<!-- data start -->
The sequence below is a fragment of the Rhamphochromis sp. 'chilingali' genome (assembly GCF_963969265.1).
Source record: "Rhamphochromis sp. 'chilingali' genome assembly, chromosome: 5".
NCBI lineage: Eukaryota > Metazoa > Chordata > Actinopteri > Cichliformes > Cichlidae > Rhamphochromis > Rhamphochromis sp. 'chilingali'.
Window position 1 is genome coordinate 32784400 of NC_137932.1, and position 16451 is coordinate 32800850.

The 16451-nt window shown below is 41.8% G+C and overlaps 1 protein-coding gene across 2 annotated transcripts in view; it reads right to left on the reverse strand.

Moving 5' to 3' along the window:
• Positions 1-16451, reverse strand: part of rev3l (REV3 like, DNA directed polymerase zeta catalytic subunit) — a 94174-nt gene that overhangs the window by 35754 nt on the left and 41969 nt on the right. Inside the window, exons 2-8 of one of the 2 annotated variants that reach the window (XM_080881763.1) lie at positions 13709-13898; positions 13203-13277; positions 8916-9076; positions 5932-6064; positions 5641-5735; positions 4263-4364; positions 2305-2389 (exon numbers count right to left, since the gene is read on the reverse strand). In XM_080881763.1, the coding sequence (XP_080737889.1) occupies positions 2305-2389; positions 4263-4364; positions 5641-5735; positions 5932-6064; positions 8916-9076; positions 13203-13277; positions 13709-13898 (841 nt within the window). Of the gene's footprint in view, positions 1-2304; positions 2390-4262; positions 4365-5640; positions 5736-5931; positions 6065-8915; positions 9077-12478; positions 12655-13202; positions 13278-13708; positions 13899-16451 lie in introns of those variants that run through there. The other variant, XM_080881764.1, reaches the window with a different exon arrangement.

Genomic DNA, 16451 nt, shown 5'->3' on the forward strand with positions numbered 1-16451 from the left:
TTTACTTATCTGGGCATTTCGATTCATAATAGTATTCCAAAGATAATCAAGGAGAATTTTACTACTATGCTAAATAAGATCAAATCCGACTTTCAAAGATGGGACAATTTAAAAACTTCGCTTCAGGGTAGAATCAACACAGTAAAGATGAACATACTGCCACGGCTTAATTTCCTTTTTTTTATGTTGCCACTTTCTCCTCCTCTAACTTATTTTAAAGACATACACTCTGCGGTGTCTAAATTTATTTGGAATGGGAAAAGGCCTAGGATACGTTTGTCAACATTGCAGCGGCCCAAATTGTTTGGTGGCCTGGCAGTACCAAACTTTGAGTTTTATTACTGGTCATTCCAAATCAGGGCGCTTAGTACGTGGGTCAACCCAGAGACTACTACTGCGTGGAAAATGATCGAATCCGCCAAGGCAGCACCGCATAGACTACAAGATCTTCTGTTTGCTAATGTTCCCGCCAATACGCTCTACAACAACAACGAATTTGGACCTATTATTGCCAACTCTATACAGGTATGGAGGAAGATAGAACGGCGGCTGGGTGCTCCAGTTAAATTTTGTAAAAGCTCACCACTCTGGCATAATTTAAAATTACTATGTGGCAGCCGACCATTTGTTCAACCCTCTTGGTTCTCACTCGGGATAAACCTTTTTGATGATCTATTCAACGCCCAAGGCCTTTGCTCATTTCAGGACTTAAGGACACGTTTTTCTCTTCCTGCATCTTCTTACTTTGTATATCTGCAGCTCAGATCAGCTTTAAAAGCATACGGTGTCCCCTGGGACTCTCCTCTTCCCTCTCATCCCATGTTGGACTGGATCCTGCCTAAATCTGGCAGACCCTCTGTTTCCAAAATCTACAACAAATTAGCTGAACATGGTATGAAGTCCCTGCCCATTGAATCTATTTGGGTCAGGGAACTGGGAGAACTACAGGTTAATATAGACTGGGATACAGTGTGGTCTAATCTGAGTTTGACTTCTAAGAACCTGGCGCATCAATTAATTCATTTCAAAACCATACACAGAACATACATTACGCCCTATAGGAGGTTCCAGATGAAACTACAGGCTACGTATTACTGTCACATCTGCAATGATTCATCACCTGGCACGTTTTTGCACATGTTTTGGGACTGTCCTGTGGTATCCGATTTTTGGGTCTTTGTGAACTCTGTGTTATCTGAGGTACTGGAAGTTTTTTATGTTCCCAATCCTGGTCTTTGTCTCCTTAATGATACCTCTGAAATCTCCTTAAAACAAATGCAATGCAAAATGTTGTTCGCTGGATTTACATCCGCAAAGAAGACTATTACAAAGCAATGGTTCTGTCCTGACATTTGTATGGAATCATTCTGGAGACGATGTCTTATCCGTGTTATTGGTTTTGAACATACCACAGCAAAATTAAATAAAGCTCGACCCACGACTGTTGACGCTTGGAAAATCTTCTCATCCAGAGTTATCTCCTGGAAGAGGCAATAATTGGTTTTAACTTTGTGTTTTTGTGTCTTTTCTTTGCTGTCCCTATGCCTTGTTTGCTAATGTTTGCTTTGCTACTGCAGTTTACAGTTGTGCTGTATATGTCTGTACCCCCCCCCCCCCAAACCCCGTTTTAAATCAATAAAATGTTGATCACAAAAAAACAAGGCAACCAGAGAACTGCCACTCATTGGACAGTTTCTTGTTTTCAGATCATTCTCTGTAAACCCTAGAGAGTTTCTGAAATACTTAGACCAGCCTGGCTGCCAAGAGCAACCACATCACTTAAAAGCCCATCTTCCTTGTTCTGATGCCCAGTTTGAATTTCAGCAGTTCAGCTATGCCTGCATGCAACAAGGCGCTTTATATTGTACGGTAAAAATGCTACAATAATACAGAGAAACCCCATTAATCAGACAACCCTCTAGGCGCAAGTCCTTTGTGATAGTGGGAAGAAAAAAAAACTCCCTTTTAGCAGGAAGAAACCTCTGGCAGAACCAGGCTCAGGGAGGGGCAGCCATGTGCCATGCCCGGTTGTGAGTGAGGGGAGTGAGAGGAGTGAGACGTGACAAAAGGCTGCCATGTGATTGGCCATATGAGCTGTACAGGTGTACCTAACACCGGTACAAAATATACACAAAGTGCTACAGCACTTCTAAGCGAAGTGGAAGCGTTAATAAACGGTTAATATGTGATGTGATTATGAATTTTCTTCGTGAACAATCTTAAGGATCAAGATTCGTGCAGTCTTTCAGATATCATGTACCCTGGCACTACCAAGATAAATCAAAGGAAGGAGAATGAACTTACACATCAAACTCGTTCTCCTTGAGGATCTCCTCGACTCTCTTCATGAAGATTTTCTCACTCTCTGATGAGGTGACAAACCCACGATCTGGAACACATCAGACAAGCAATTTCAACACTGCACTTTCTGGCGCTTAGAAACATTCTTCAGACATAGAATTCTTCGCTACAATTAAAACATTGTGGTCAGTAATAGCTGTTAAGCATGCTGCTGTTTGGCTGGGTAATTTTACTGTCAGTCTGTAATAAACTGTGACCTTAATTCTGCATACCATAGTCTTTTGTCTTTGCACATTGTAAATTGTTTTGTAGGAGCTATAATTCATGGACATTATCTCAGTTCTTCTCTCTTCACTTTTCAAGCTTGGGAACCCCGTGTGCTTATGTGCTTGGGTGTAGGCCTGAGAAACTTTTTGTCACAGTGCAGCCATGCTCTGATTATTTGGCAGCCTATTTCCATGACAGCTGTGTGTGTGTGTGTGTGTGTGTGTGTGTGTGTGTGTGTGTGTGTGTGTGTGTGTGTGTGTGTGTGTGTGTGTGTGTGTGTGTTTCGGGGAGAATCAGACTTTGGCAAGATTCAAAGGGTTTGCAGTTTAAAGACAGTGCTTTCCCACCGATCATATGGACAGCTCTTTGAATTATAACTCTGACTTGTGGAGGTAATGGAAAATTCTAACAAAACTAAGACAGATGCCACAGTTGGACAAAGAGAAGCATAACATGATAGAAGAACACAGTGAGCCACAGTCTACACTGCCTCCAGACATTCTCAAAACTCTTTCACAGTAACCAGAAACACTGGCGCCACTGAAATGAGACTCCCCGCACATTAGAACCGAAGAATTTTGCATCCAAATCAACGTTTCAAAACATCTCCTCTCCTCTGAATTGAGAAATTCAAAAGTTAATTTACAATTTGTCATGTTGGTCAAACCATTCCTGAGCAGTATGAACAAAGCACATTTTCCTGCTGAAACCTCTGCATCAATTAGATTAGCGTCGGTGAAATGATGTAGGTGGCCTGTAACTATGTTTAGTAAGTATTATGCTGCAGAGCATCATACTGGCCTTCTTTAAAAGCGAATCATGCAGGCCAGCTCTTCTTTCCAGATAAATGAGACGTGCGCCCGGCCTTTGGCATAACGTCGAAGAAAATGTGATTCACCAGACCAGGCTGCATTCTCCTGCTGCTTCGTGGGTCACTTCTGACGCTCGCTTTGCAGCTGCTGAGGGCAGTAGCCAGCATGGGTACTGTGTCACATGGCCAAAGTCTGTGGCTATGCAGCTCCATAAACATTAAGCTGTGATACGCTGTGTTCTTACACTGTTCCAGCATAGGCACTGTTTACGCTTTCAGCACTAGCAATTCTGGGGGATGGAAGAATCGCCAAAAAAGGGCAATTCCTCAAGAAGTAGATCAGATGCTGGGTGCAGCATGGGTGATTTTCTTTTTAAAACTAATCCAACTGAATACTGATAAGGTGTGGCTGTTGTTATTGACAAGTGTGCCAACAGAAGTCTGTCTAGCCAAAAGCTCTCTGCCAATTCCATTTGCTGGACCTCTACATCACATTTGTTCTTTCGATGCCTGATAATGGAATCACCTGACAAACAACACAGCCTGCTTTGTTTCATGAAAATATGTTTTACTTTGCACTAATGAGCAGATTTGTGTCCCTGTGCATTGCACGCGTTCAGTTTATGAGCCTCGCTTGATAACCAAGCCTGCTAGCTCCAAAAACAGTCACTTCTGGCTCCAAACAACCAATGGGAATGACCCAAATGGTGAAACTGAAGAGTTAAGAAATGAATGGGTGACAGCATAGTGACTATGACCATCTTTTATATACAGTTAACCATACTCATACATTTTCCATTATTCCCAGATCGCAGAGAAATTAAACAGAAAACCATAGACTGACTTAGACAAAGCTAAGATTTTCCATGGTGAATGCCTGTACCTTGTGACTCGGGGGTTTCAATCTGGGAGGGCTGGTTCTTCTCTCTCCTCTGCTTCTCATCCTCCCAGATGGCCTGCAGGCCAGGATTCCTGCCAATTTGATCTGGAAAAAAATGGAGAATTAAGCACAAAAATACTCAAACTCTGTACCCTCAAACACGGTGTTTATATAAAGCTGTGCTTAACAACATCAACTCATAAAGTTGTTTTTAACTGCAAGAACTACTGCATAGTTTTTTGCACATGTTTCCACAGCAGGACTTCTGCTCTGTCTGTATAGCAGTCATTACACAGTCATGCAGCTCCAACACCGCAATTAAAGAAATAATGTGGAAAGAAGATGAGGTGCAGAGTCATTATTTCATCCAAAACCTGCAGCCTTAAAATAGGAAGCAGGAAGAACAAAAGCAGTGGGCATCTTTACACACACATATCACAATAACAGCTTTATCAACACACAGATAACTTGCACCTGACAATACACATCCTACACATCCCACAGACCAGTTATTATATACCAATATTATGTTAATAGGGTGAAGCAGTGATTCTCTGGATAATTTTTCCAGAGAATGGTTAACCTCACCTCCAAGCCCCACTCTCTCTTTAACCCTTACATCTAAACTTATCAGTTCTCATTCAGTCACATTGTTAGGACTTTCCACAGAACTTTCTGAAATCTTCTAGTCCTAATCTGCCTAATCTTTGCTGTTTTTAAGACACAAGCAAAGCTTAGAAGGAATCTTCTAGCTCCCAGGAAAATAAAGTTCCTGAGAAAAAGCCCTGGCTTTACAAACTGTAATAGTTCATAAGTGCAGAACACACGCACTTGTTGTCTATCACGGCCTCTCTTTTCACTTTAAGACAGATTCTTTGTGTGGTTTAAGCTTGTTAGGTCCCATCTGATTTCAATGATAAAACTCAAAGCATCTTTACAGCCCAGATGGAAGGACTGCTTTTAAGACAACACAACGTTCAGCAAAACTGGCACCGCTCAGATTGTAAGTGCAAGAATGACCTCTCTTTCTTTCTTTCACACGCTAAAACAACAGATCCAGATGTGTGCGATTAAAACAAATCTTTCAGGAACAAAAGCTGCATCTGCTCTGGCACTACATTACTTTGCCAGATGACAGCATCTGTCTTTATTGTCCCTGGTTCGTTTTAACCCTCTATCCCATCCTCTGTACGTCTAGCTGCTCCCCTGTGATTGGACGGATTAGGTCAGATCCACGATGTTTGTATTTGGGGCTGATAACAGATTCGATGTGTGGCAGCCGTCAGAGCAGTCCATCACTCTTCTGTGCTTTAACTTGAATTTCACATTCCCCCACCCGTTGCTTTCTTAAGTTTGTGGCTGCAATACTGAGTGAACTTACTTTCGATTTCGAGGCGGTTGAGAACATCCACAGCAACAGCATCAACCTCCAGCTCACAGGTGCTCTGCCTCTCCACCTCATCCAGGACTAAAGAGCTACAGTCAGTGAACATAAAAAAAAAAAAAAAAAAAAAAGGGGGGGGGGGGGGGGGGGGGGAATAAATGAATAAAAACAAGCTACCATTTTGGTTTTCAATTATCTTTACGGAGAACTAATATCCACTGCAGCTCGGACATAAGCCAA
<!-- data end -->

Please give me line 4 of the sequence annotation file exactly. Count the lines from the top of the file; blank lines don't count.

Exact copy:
Window position 1 is genome coordinate 32784400 of NC_137932.1, and position 16451 is coordinate 32800850.